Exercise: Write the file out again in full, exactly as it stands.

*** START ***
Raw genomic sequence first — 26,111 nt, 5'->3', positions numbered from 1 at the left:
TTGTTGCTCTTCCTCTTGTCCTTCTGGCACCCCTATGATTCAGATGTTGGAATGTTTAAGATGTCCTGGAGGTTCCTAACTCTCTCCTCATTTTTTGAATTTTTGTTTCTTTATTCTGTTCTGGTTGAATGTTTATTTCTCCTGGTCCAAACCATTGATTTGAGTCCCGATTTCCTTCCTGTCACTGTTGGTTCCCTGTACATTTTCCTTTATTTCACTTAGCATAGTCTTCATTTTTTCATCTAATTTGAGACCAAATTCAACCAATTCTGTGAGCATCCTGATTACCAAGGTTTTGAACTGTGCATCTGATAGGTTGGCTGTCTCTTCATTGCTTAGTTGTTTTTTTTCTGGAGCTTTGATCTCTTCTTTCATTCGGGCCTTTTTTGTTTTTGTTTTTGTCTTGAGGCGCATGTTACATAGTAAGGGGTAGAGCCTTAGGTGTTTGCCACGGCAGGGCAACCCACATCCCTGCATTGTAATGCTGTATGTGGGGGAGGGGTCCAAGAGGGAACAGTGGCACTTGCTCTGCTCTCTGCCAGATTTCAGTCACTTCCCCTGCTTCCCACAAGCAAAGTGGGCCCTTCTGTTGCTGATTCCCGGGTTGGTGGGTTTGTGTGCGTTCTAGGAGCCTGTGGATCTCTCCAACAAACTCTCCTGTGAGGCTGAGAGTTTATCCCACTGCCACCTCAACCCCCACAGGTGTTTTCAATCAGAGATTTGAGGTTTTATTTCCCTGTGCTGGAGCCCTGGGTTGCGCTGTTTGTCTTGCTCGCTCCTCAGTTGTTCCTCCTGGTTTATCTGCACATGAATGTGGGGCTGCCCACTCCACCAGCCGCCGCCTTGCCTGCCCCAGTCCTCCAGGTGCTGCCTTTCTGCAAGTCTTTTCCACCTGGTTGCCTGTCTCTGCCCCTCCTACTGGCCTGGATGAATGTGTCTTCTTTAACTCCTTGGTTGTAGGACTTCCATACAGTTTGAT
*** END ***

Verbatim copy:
Raw genomic sequence first — 26,111 nt, 5'->3', positions numbered from 1 at the left:
TTGTTGCTCTTCCTCTTGTCCTTCTGGCACCCCTATGATTCAGATGTTGGAATGTTTAAGATGTCCTGGAGGTTCCTAACTCTCTCCTCATTTTTTGAATTTTTGTTTCTTTATTCTGTTCTGGTTGAATGTTTATTTCTCCTGGTCCAAACCATTGATTTGAGTCCCGATTTCCTTCCTGTCACTGTTGGTTCCCTGTACATTTTCCTTTATTTCACTTAGCATAGTCTTCATTTTTTCATCTAATTTGAGACCAAATTCAACCAATTCTGTGAGCATCCTGATTACCAAGGTTTTGAACTGTGCATCTGATAGGTTGGCTGTCTCTTCATTGCTTAGTTGTTTTTTTTCTGGAGCTTTGATCTCTTCTTTCATTCGGGCCTTTTTTGTTTTTGTTTTTGTCTTGAGGCGCATGTTACATAGTAAGGGGTAGAGCCTTAGGTGTTTGCCACGGCAGGGCAACCCACATCCCTGCATTGTAATGCTGTATGTGGGGGAGGGGTCCAAGAGGGAACAGTGGCACTTGCTCTGCTCTCTGCCAGATTTCAGTCACTTCCCCTGCTTCCCACAAGCAAAGTGGGCCCTTCTGTTGCTGATTCCCGGGTTGGTGGGTTTGTGTGCGTTCTAGGAGCCTGTGGATCTCTCCAACAAACTCTCCTGTGAGGCTGAGAGTTTATCCCACTGCCACCTCAACCCCCACAGGTGTTTTCAATCAGAGATTTGAGGTTTTATTTCCCTGTGCTGGAGCCCTGGGTTGCGCTGTTTGTCTTGCTCGCTCCTCAGTTGTTCCTCCTGGTTTATCTGCACATGAATGTGGGGCTGCCCACTCCACCAGCCGCCGCCTTGCCTGCCCCAGTCCTCCAGGTGCTGCCTTTCTGCAAGTCTTTTCCACCTGGTTGCCTGTCTCTGCCCCTCCTACTGGCCTGGATGAATGTGTCTTCTTTAACTCCTTGGTTGTAGGACTTCCATACAGTTTGAT